The workgroup sessions were punctuated by the ico-D annual general meeting, a tour of the Pasadena College of Art and Design, a fascinating panel discussion on Design and Complexity, and a workshop on sustainable design. Based on the quality of the discussions at the meeting and the interest from members in joining the workgroups, the Platform meeting was a success. But what also became apparent is the amount of work still left to develop valuable resources for ico-D members, and to create a space where international design associations can collaboration on crucial projects.
Below: “Learn to Create. Influence Change.” The College of Art and Design’s motto is displayed prominently in their machine shop.
An Open Letter to Political Candidates on Copyright
Posted by Rebecca Blake on August 03, 2016
The Copyright Alliance has published an open letter to the 2016 political candidates, advocating for a strong copyright system and a safe and secure Internet. The letter asserts that strong copyrights protect free speech by “...preserv[ing] the value and integrity of what one creates,” and that protecting copyright is complementary to Internet freedom. The letter also warns that entities claiming to be pro-creator are funded by online platforms and have worked to block efforts to protect creative content from infringement and piracy.
The letter stresses that stronger copyright protection is a non-partisan issue: “The creative community stands united in support of a copyright system that will continue to make the United States the global leader in the creative arts and the global paradigm for free expression.” Individual creators are encouraged to show their support for the letter by signing a petition on the Copyright Alliance's website.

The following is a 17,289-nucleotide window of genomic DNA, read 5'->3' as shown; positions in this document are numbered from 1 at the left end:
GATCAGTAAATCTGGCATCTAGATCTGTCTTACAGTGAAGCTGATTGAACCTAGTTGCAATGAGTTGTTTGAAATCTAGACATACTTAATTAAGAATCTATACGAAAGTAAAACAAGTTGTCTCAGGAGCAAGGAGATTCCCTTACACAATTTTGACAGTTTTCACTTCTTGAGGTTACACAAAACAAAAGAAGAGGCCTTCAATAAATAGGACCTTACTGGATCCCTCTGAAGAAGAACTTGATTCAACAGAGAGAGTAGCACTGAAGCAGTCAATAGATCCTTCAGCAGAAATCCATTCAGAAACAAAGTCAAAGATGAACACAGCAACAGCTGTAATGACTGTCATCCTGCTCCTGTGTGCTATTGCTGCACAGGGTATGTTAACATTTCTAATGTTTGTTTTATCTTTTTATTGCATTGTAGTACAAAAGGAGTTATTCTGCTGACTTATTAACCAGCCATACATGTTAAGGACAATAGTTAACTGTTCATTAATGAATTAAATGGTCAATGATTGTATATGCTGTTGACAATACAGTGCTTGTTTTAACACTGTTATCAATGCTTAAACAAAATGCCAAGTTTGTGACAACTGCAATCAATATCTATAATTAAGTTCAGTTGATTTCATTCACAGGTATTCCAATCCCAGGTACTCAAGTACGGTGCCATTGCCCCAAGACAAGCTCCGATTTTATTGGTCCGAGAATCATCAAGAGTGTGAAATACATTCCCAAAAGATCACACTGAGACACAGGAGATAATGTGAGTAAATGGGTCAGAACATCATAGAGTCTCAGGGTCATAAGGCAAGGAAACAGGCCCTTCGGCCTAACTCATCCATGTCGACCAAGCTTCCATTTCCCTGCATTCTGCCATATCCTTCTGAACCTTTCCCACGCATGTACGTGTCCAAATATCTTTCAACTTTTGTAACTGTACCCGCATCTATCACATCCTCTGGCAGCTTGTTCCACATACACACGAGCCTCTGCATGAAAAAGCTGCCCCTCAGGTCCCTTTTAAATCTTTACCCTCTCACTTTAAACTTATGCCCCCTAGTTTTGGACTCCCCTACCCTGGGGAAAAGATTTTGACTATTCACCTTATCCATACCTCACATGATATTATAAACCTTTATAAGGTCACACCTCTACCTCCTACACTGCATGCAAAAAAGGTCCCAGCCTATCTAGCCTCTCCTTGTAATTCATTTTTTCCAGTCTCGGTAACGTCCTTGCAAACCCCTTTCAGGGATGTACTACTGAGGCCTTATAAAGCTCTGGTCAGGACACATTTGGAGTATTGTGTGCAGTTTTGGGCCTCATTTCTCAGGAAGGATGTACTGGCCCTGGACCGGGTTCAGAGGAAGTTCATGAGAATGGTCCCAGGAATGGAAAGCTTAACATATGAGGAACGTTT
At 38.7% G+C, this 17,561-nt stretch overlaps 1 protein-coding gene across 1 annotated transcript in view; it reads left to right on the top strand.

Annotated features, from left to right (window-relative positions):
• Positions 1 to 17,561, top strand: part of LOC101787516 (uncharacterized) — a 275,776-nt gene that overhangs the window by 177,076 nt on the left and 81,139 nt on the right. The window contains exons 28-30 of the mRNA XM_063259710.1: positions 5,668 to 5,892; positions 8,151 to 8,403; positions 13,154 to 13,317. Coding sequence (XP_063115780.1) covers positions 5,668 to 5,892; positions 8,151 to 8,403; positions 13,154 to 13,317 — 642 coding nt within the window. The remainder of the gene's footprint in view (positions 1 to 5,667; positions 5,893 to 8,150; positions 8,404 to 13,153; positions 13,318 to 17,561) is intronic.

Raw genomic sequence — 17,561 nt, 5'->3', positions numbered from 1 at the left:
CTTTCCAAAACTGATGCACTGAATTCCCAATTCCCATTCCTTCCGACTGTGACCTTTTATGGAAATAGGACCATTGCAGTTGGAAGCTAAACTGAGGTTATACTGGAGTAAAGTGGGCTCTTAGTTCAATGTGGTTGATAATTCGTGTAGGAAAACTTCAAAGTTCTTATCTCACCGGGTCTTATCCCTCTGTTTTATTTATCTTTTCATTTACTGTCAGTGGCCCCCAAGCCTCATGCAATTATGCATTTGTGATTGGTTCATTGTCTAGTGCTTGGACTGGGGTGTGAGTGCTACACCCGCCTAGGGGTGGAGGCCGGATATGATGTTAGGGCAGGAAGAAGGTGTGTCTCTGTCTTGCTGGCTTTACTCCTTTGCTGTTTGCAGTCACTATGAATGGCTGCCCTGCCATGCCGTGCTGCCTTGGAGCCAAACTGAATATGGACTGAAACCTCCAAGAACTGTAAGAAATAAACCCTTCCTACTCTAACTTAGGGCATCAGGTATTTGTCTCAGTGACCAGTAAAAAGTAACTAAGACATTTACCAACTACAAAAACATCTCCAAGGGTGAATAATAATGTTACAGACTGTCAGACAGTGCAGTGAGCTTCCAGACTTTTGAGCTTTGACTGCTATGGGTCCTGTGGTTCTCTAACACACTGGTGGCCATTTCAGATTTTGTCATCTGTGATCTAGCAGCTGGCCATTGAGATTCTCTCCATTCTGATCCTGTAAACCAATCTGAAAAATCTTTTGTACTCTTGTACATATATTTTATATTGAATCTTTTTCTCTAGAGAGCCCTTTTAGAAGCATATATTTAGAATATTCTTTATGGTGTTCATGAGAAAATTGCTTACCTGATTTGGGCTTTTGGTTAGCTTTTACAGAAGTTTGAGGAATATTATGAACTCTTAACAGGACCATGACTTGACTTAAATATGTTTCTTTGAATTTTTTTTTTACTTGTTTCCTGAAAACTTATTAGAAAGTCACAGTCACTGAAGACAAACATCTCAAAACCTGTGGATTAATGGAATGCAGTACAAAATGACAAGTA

Coalition of Visual Artists Welcomes Introduction of Establishing Small Claims Board for Copyright
Posted by Advocacy Liaison on July 14, 2016
WASHINGTON, July 14, 2016
In the wake of its release of a white paper setting out the key components of a copyright small claims bill, a coalition of visual artist groups commends the attention that this critical issue is now garnering on Capitol Hill. Rep. Hakeem Jeffries' (far right) [D-NY] introduction, along with original co-sponsor Tom Marino [R-PA], of a bill, H.R. 5757 establishing a small claims board and the forthcoming introduction by Rep. Judy Chu (right) [D-CA] of her own version of small claims legislation establishing a small claims tribunal in the Copyright Office, are a welcomed next step in a process that will hopefully result in much-needed legislative relief for photographers, photojournalists, videographers, illustrators, graphic designers, and other visual artists and their licensing representatives. These artists are currently squeezed out of the legal system by the high cost of bringing suit in federal court and have seen their licensing revenues decimated in recent years by the proliferation of copyright infringement, particularly in the online context.